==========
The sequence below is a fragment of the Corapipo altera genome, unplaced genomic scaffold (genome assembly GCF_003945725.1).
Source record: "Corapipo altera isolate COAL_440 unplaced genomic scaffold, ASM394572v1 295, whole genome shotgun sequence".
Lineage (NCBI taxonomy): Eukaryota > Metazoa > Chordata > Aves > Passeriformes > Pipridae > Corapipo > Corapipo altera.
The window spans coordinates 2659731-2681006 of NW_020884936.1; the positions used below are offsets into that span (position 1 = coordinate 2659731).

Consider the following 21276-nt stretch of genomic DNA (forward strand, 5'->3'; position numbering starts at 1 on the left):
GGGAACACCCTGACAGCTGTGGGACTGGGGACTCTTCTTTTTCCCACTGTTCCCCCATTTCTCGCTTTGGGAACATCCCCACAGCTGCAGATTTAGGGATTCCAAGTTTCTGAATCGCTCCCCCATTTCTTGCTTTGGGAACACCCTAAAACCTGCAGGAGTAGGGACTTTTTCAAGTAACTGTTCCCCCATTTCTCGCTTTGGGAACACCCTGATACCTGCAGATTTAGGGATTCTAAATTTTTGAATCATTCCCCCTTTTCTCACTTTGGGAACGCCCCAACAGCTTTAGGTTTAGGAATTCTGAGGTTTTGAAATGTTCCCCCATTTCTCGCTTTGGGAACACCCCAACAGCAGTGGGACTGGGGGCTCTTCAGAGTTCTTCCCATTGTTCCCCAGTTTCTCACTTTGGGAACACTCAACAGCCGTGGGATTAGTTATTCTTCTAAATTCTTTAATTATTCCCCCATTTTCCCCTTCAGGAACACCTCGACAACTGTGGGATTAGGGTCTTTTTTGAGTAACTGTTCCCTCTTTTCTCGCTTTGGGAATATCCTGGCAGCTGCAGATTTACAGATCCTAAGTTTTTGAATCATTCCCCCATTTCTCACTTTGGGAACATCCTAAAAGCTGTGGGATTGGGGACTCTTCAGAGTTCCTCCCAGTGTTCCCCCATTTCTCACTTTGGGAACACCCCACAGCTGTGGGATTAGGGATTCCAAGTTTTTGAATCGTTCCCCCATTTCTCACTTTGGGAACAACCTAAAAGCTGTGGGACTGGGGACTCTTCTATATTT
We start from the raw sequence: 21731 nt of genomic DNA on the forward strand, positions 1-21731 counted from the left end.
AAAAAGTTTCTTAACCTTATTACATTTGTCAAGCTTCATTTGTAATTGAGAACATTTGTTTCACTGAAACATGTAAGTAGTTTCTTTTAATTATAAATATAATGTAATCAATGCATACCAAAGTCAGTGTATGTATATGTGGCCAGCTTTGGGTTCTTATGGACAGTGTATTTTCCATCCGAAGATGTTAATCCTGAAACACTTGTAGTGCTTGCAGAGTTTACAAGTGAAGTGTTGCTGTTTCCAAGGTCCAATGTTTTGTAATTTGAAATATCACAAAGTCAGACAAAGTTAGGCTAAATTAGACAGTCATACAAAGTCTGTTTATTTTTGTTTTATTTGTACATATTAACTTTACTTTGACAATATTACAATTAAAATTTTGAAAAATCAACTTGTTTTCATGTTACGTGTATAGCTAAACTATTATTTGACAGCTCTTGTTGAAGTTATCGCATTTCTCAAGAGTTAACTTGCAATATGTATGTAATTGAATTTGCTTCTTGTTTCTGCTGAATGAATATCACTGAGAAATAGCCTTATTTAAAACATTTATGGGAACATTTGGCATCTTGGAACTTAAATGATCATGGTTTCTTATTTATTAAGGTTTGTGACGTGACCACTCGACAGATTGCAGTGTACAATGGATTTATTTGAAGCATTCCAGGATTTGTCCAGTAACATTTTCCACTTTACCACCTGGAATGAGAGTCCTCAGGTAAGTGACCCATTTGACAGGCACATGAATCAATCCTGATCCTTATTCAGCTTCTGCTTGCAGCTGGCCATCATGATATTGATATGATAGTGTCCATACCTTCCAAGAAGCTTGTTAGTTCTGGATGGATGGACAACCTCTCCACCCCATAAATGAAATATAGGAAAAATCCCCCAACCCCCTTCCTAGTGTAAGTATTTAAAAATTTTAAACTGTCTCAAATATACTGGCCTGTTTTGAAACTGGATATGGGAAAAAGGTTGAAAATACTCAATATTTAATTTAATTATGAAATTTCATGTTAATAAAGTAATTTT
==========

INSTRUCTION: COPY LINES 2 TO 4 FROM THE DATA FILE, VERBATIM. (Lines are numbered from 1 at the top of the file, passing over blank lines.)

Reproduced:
Source record: "Corapipo altera isolate COAL_440 unplaced genomic scaffold, ASM394572v1 295, whole genome shotgun sequence".
Lineage (NCBI taxonomy): Eukaryota > Metazoa > Chordata > Aves > Passeriformes > Pipridae > Corapipo > Corapipo altera.
The window spans coordinates 2659731-2681006 of NW_020884936.1; the positions used below are offsets into that span (position 1 = coordinate 2659731).